There is much talk at the moment around transferring pension benefits from Defined Benefit (Final Salary) schemes - especially in the wake of the BHS pension issue. It is a hugely complex area, one which requires high levels of care and consideration, and it is not just the financial issues to consider, it is a whole new way of planning around your pension and life.
Swap the pensions for sailing holidays for a moment...
The Final Salary Pension is a cruise ship holiday. You know what the costs are, you pay up front, everything is done for you. On board, you have to think about nothing at all other than enjoying yourself - life on board. Lie back and relax. The Captain and his crew take the strain, study charts, tides, have the moorings scheduled, have tremendous technology to help them make the right decisions. You arrive back to port, get off the ship, and the cruise is over.
Turning to the Defined Contribution pension (or what happens when you move your pension from a DB Scheme) this is more akin to a DIY boating holiday. You have your own boat, you choose where you go when you go, how long you stay, what you eat, who you moor up next to - wow, perfect freedom. It is not all plain sailing though - planning around the weather, the routes, organising supplies, piracy, sinking, organising your own excursions, repairs, illness (if you are ill, the sea doesn't care - you just have to carry on). Despite all that, you do have the chance to plan your own journey, and when that journey is over, there is still a boat waiting for next time - or to pass on to your children.
Rather simplistically, with a DB Scheme (Final Salary): the benefits are generally based on the time you have worked there and the salary you were paid. Some money is taken from your salary to contribute towards the cost. You retire, you receive your pension, you die, your spouse may receive half, they die, it stops.
On the flip side, a Defined Contribution scheme will collect your money, invest where you direct it to, and give you huge flexibility when you want to take the benefits. Nothing of course is guaranteed, neither the returns nor the income. Add to that thousands of investment funds to choose from, volatile markets, and ever changing legislation, it is certainly not something to enter into lightly. There have been significant changes in flexibility and death benefits with this type of pension, but that alone, should probably not be your only reasons for choosing it.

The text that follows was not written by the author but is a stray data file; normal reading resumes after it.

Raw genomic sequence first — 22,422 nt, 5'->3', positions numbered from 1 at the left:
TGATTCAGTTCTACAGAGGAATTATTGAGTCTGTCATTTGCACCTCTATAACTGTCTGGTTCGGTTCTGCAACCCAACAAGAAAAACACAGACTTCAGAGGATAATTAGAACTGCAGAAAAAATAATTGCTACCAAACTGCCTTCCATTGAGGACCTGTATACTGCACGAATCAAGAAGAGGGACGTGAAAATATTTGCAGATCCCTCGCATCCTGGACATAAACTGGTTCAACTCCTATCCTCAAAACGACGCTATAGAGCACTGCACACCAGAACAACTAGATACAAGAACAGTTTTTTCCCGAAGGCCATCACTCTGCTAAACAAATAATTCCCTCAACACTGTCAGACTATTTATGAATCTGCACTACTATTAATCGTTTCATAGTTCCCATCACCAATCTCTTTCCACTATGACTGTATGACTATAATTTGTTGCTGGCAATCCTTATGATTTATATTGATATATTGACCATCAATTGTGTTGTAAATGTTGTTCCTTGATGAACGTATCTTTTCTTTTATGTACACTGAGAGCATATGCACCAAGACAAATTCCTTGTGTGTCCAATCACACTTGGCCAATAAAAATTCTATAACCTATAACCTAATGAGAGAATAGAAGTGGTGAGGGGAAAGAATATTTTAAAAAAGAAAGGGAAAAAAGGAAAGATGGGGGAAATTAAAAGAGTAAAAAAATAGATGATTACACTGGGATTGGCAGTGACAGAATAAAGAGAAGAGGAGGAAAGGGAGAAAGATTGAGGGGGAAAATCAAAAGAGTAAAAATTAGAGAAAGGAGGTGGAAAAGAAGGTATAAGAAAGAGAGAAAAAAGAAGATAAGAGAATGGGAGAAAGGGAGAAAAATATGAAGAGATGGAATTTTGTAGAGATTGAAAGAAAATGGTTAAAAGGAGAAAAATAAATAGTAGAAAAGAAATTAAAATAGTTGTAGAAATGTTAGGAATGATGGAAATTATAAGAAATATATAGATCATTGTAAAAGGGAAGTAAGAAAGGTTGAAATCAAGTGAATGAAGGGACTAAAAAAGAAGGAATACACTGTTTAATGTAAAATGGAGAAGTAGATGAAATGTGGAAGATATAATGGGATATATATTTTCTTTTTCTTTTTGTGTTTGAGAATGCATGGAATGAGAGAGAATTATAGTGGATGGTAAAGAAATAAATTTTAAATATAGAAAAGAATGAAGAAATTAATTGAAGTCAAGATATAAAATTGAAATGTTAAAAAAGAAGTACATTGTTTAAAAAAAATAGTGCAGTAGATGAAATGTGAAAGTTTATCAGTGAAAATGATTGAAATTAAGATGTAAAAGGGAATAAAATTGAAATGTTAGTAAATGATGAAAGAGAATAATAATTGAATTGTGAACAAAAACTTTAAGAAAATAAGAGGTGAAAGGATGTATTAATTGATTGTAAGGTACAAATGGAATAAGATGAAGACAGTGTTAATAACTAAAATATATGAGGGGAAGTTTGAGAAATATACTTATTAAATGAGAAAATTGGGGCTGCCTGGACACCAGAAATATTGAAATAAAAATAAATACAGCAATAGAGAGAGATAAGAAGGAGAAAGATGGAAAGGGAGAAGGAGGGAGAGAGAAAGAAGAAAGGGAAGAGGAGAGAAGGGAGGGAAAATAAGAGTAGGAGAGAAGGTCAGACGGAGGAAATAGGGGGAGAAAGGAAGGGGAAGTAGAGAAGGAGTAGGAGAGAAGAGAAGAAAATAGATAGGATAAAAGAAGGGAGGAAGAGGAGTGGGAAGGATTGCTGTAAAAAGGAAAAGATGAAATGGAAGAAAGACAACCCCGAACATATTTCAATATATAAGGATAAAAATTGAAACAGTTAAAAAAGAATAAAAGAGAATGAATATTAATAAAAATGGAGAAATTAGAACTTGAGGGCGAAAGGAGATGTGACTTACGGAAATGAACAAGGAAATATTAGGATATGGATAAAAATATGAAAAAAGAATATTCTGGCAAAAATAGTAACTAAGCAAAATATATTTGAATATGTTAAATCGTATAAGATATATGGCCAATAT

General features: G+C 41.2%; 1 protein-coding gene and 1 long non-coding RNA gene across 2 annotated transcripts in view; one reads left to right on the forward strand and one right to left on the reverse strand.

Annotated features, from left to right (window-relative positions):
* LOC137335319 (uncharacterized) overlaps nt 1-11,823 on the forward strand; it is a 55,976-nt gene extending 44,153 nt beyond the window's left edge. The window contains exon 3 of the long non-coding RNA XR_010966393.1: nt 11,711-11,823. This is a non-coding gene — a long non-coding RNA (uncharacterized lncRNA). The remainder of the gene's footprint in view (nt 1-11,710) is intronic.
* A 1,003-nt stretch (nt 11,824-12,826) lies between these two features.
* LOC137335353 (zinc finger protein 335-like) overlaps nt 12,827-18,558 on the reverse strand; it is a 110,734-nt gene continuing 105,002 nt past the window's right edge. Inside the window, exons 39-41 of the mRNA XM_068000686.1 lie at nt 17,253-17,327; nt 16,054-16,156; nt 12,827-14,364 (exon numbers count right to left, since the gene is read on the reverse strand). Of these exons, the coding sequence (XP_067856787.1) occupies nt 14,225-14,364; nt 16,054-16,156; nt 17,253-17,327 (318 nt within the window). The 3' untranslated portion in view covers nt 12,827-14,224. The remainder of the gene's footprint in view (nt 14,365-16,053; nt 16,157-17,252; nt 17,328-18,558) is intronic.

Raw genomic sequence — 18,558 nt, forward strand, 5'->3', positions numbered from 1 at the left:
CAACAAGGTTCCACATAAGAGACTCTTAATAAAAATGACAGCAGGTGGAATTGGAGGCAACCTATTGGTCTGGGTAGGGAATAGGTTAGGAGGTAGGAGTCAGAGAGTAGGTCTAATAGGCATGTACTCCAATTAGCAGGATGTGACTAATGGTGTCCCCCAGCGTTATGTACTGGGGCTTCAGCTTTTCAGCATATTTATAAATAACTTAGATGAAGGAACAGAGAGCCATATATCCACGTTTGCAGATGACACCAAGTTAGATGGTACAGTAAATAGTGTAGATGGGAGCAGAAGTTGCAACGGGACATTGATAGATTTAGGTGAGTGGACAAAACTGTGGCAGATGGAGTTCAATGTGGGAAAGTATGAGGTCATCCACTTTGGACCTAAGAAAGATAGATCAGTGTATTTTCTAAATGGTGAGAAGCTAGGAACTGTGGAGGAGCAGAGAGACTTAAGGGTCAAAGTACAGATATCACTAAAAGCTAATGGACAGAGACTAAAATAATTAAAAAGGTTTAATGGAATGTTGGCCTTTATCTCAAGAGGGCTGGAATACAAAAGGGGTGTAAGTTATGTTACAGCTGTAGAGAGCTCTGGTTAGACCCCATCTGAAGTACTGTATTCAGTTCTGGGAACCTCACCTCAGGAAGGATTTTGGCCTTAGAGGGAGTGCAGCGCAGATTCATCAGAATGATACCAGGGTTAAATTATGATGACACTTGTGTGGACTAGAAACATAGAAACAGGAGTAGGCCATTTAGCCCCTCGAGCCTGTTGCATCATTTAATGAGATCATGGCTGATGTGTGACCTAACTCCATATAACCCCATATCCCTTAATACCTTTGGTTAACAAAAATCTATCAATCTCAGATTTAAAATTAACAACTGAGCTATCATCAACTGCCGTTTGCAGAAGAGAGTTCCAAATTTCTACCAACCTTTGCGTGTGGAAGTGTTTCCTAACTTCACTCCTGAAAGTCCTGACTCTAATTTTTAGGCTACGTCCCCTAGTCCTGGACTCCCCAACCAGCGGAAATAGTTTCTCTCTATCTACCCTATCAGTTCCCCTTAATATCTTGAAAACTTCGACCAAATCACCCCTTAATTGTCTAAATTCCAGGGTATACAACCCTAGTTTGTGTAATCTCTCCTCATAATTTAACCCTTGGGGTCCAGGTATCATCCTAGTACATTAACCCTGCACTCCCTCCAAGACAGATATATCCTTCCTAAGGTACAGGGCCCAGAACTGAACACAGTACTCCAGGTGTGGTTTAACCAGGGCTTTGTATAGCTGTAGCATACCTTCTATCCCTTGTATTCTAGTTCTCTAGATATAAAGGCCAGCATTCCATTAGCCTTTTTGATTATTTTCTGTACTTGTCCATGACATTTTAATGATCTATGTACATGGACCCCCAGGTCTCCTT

So, whilst the DB scheme offers the security and comfort of a cruise ship (mostly), a DC (or transferred out) scheme gives huge flexibility, potential benefits for the family, yet comes with significant amounts of complexity and guidance required - just like sailing your own journey.
It is the type of journey which we at Serenity Financial Planning ensure we take our time to understand and unfold with you, helping you to make sure that what ever direction, mode of transport or arrangements you and your finances take, they are consistent with what is deeply important to you.
Our relationship is with you, not your money.
In further recognition of the risks and complexities, the government insists that anyone with a fund of more than £30,000, must seek advice from a qualified adviser before transferring their pension.